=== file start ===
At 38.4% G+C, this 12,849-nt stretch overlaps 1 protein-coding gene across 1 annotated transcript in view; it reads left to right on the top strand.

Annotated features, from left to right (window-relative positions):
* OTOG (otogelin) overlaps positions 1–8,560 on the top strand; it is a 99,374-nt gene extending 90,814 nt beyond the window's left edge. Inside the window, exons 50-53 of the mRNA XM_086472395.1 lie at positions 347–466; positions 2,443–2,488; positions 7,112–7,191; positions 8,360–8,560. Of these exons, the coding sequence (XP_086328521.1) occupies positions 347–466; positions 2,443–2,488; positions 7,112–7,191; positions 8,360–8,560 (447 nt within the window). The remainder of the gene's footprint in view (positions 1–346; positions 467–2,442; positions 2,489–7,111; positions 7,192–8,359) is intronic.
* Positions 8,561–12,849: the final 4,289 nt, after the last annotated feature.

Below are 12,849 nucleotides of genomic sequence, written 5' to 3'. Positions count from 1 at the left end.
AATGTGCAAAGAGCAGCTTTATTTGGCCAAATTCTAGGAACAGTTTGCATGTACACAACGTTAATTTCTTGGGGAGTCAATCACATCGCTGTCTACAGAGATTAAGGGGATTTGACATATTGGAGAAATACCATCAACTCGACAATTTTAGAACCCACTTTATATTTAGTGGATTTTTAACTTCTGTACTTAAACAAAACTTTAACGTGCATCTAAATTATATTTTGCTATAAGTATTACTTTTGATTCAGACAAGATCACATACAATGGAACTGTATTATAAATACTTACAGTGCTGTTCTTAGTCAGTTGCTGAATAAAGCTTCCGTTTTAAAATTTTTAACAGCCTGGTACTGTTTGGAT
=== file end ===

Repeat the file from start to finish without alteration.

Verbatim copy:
At 38.4% G+C, this 12,849-nt stretch overlaps 1 protein-coding gene across 1 annotated transcript in view; it reads left to right on the top strand.

Annotated features, from left to right (window-relative positions):
* OTOG (otogelin) overlaps positions 1–8,560 on the top strand; it is a 99,374-nt gene extending 90,814 nt beyond the window's left edge. Inside the window, exons 50-53 of the mRNA XM_086472395.1 lie at positions 347–466; positions 2,443–2,488; positions 7,112–7,191; positions 8,360–8,560. Of these exons, the coding sequence (XP_086328521.1) occupies positions 347–466; positions 2,443–2,488; positions 7,112–7,191; positions 8,360–8,560 (447 nt within the window). The remainder of the gene's footprint in view (positions 1–346; positions 467–2,442; positions 2,489–7,111; positions 7,192–8,359) is intronic.
* Positions 8,561–12,849: the final 4,289 nt, after the last annotated feature.

Below are 12,849 nucleotides of genomic sequence, written 5' to 3'. Positions count from 1 at the left end.
AATGTGCAAAGAGCAGCTTTATTTGGCCAAATTCTAGGAACAGTTTGCATGTACACAACGTTAATTTCTTGGGGAGTCAATCACATCGCTGTCTACAGAGATTAAGGGGATTTGACATATTGGAGAAATACCATCAACTCGACAATTTTAGAACCCACTTTATATTTAGTGGATTTTTAACTTCTGTACTTAAACAAAACTTTAACGTGCATCTAAATTATATTTTGCTATAAGTATTACTTTTGATTCAGACAAGATCACATACAATGGAACTGTATTATAAATACTTACAGTGCTGTTCTTAGTCAGTTGCTGAATAAAGCTTCCGTTTTAAAATTTTTAACAGCCTGGTACTGTTTGGAT